An Antiquarian's Tale, Issue 228

Clinton Howell Antiques - April 10, 2023 - Issue 228

An Appreciation of English Antique Furniture

A semi biographical journey of my life in the English Decorative Arts

I received my copy of "Industry and Ingenuity, The Partnership of William Ince and John Mayhew" (not Jane Austen's missing manuscript of the love affair between a clergyman and a cabinetmaking ingenue) in the mail several weeks ago. For those of you not aware of this partnership, Mayhew and Ince were one of the top firms of the second half of the 18th century (1758-1804), rivals to Chippendale and John Linnell whose firms I would call the very top tier of the cabinetmaking world in the third quarter of the 18th century. In the short perusals I have made of the book, I am reminded about how little is really known about the operation of a top firm in the second half of the 18th century. I am particularly interested in that era because it was one of transition, one where British society was developing, quite rapidly, a middle class which would become the fodder for the aforementioned author and numerous other 19th century English novelists. The opening of "Middlemarch" lampoons this new middle class and its consumer practices-- in short, they had money in their pockets and could buy furniture that was already made and ready to install, not have to order something that might take months to arrive. The idea is absolutely Ikean except several centuries before Ikea.

How did this affect the cabinetmaking trade? There are some fairly obvious observations that one can make. First, the bespoke cabinetmaking firms were committed to an apprenticeship system that bound the apprentice to them for 7 years. Apprenticeships were usually bought so this was not only free labor but cash to the master. Seven years in the shop meant that every apprentice was meant to learn every aspect of the cabinet trade. This system both kept a lot of talented people out of the high end shops because not everyone could afford for their child to apprentice to a trade and also frustrated many apprentices who had to learn things they might not have wanted to learn, keeping them from earning money when their essential skills, after three or four years, could be used to make most anything a master could make--or so they might have believed. Indeed, the tension this caused led to many apprentices aborting their terms and setting up businesses of their own in what history calls the "dishonorable" side of the cabinetmaking trade. The bespoke trade, in other words, was under attack from the middle class, only they didn't know it. For the top firms, it was business as usual, but for the struggling firms, the temptation, the need really, to make furniture on speculation was just too great.

There were more consequences from this prosperous new class. Real estate was getting expensive and house building was becoming modular with the creation of row houses. In addition, the trade was moving eastward to Shoreditch in East London. The upper classes that used to visit cabinet shops to make choices for their homes no longer did--the choices would be in showrooms not associated with the workshop. The modular row houses also started to get smaller with specific places for specific types of furniture. The layout of a typical home became standardized and could require pairs of tables and mirrors, a dining room (an idea long in the making that achieved fruition towards the end of the 18th century) and the accoutrements such as serving tables, sideboards, torcheres, etc. to fit in the dining room. In other words, the standardization of furniture needs could allow for the dishonorable trade to manufacture items on spec simply because they knew there would not only spaces for them, but a need for those spaces to be filled. If you want to know why eighteenth century furniture that dates pre-1760 is more valuable than a lot of the furniture post 1760-70 (certainly not all, as bespoke furniture from any era tends to have more value than standardized furniture) it is because it was made to order. Everything about a bespoke piece of furniture is, as a rule, a cut above, quality-wise. But bespoke furniture was either out of reach cost wise for many and/or too slow to respond to demand.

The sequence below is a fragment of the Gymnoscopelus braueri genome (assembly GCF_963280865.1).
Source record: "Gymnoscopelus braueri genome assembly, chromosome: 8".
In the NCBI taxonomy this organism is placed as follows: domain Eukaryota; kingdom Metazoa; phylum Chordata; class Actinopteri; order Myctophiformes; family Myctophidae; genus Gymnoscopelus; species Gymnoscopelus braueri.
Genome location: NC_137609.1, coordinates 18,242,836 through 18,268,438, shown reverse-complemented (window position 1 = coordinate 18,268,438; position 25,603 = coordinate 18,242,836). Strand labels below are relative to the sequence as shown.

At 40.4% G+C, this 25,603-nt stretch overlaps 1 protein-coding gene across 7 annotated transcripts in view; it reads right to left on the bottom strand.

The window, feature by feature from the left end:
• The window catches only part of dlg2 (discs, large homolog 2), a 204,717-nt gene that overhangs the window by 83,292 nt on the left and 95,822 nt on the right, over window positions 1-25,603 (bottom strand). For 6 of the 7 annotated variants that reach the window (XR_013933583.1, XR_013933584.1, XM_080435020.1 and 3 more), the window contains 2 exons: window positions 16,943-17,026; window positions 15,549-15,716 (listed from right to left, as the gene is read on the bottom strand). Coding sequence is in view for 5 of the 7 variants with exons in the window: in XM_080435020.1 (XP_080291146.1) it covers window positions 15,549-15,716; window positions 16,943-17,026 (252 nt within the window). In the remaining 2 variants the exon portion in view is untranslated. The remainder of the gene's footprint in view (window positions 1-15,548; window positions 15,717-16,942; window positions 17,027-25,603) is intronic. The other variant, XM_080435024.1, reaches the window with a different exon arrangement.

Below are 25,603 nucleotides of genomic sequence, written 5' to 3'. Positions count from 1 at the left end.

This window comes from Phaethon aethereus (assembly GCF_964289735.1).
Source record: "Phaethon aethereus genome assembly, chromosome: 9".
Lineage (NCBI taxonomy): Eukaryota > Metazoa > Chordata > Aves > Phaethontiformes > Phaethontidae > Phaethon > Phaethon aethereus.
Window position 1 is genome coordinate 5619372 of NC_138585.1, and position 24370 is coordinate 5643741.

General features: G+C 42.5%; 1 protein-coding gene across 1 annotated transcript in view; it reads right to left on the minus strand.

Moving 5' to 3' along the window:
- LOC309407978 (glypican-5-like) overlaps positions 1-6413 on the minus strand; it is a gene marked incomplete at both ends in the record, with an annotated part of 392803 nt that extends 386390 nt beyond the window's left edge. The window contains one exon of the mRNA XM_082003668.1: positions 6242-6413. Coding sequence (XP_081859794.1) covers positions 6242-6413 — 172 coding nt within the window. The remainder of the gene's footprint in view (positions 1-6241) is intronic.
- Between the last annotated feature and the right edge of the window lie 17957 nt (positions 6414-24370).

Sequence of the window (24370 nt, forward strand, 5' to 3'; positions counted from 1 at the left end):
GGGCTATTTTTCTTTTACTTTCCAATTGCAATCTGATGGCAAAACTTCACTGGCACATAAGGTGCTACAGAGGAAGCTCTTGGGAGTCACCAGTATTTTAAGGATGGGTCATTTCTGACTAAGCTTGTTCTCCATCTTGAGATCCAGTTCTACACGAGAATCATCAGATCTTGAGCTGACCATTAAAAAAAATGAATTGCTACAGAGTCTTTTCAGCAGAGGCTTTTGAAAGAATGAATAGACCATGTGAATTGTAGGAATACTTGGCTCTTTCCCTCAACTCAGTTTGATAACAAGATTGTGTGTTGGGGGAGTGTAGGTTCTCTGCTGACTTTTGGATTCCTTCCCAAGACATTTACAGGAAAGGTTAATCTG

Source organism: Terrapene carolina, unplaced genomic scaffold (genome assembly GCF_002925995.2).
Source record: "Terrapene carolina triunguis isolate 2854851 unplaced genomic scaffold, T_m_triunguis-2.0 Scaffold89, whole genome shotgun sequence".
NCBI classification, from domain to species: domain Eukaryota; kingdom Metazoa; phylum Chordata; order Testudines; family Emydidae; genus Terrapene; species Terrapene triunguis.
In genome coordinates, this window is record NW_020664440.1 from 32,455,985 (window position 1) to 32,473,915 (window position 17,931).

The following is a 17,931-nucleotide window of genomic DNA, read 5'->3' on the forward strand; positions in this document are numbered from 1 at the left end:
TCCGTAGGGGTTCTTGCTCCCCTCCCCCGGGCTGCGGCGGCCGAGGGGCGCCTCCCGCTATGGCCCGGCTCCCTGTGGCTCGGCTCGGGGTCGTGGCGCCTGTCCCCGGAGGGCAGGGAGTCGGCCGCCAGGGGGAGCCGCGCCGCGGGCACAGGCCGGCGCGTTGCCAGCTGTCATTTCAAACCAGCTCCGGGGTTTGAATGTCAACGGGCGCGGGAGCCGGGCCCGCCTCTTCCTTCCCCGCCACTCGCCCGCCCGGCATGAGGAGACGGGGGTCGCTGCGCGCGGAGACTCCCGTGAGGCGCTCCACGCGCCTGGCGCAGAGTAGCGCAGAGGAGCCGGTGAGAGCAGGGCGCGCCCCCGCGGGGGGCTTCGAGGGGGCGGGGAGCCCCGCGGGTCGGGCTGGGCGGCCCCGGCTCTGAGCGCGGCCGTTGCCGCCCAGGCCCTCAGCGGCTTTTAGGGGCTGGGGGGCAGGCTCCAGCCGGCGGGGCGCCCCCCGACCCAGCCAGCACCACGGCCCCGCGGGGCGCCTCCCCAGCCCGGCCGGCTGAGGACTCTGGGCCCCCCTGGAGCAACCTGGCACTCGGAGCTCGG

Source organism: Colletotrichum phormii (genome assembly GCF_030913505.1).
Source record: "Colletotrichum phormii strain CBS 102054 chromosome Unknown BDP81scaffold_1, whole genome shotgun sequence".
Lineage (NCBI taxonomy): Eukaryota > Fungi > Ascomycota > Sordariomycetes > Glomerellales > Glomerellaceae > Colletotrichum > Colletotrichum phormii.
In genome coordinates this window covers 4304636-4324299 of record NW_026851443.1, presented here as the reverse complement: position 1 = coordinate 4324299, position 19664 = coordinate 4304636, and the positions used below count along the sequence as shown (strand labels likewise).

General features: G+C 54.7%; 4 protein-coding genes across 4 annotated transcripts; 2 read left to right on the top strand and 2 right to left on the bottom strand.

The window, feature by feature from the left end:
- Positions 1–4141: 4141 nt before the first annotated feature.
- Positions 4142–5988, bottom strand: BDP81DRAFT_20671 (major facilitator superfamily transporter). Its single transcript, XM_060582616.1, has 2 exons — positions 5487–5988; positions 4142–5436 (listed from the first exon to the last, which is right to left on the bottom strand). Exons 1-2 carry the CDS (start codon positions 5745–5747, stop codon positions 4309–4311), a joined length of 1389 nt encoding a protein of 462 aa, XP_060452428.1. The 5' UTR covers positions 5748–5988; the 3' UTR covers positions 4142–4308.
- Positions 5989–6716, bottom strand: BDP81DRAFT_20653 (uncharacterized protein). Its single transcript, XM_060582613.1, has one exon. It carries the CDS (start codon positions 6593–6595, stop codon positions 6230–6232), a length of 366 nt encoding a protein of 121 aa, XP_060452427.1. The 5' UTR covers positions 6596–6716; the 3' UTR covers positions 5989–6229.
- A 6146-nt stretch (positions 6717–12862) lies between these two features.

What does this have to do with the Mayhew and Ince partnership? As stated, some of the bigger firms understood the challenges they were facing, but not all. Chippendale, whose son carried on his father's firm through the Regency period and beyond, had a reputation based on his father's design book and great quality and likely did not have the same struggles that newer bespoke firms had to face no matter how good their work. Mayhew and Ince also produced a design book and they too, survived into the 19th century, although the partnership became acrimonious towards the end. But what's most interesting to me is that I find some of their smaller scale furniture unappealing. (However, I love their chairs and not just because I have one.) Was the partnership responding to the demand for smaller, set pieces and yet also over-gilding the lily (lots of inlay and unusual moldings) to appeal to the new rich and elevate themselves above the dishonorable trade? I think it is fascinating to think that a top maker of bespoke cabinetwork was somehow affected by market trends of the middle class. This is conjecture on my part, but it was a clear signal to businesses of the future that you needed an unassailable niche to hold market share and to be aware of all encroachment no matter how declasse the product is that might be challenging your position. Quite fascinating when you think that we have arrived at Ikea 200 plus years later.